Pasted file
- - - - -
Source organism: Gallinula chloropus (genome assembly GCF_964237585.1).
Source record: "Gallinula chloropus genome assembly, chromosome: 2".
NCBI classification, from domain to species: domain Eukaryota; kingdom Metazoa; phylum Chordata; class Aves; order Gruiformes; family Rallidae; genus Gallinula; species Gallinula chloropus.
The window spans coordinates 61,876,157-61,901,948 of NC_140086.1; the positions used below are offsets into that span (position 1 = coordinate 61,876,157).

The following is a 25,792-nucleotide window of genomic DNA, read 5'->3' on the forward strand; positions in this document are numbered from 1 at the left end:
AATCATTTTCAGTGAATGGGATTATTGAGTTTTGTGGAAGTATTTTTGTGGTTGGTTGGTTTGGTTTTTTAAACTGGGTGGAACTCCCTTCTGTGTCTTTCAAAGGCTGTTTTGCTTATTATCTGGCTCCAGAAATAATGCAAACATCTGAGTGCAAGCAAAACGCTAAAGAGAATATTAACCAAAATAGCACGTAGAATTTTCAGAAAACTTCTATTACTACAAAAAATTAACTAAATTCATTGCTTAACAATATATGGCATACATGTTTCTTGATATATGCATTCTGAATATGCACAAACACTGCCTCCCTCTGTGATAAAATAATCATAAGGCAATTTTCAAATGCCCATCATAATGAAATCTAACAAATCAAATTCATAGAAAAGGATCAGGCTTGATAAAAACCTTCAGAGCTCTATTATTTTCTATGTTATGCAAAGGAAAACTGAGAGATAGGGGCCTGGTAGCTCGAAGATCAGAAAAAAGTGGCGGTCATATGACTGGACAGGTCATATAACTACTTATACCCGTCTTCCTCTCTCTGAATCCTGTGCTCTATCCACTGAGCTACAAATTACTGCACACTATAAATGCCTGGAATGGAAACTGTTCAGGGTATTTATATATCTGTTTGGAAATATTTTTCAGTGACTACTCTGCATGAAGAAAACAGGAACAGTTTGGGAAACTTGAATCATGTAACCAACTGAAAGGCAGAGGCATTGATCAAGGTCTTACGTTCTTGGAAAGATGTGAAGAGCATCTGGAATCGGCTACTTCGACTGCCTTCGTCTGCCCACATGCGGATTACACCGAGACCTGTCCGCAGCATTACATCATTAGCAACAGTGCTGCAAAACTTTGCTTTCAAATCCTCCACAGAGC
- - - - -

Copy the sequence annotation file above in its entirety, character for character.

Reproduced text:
Source organism: Gallinula chloropus (genome assembly GCF_964237585.1).
Source record: "Gallinula chloropus genome assembly, chromosome: 2".
NCBI classification, from domain to species: domain Eukaryota; kingdom Metazoa; phylum Chordata; class Aves; order Gruiformes; family Rallidae; genus Gallinula; species Gallinula chloropus.
The window spans coordinates 61,876,157-61,901,948 of NC_140086.1; the positions used below are offsets into that span (position 1 = coordinate 61,876,157).

The following is a 25,792-nucleotide window of genomic DNA, read 5'->3' on the forward strand; positions in this document are numbered from 1 at the left end:
AATCATTTTCAGTGAATGGGATTATTGAGTTTTGTGGAAGTATTTTTGTGGTTGGTTGGTTTGGTTTTTTAAACTGGGTGGAACTCCCTTCTGTGTCTTTCAAAGGCTGTTTTGCTTATTATCTGGCTCCAGAAATAATGCAAACATCTGAGTGCAAGCAAAACGCTAAAGAGAATATTAACCAAAATAGCACGTAGAATTTTCAGAAAACTTCTATTACTACAAAAAATTAACTAAATTCATTGCTTAACAATATATGGCATACATGTTTCTTGATATATGCATTCTGAATATGCACAAACACTGCCTCCCTCTGTGATAAAATAATCATAAGGCAATTTTCAAATGCCCATCATAATGAAATCTAACAAATCAAATTCATAGAAAAGGATCAGGCTTGATAAAAACCTTCAGAGCTCTATTATTTTCTATGTTATGCAAAGGAAAACTGAGAGATAGGGGCCTGGTAGCTCGAAGATCAGAAAAAAGTGGCGGTCATATGACTGGACAGGTCATATAACTACTTATACCCGTCTTCCTCTCTCTGAATCCTGTGCTCTATCCACTGAGCTACAAATTACTGCACACTATAAATGCCTGGAATGGAAACTGTTCAGGGTATTTATATATCTGTTTGGAAATATTTTTCAGTGACTACTCTGCATGAAGAAAACAGGAACAGTTTGGGAAACTTGAATCATGTAACCAACTGAAAGGCAGAGGCATTGATCAAGGTCTTACGTTCTTGGAAAGATGTGAAGAGCATCTGGAATCGGCTACTTCGACTGCCTTCGTCTGCCCACATGCGGATTACACCGAGACCTGTCCGCAGCATTACATCATTAGCAACAGTGCTGCAAAACTTTGCTTTCAAATCCTCCACAGAGC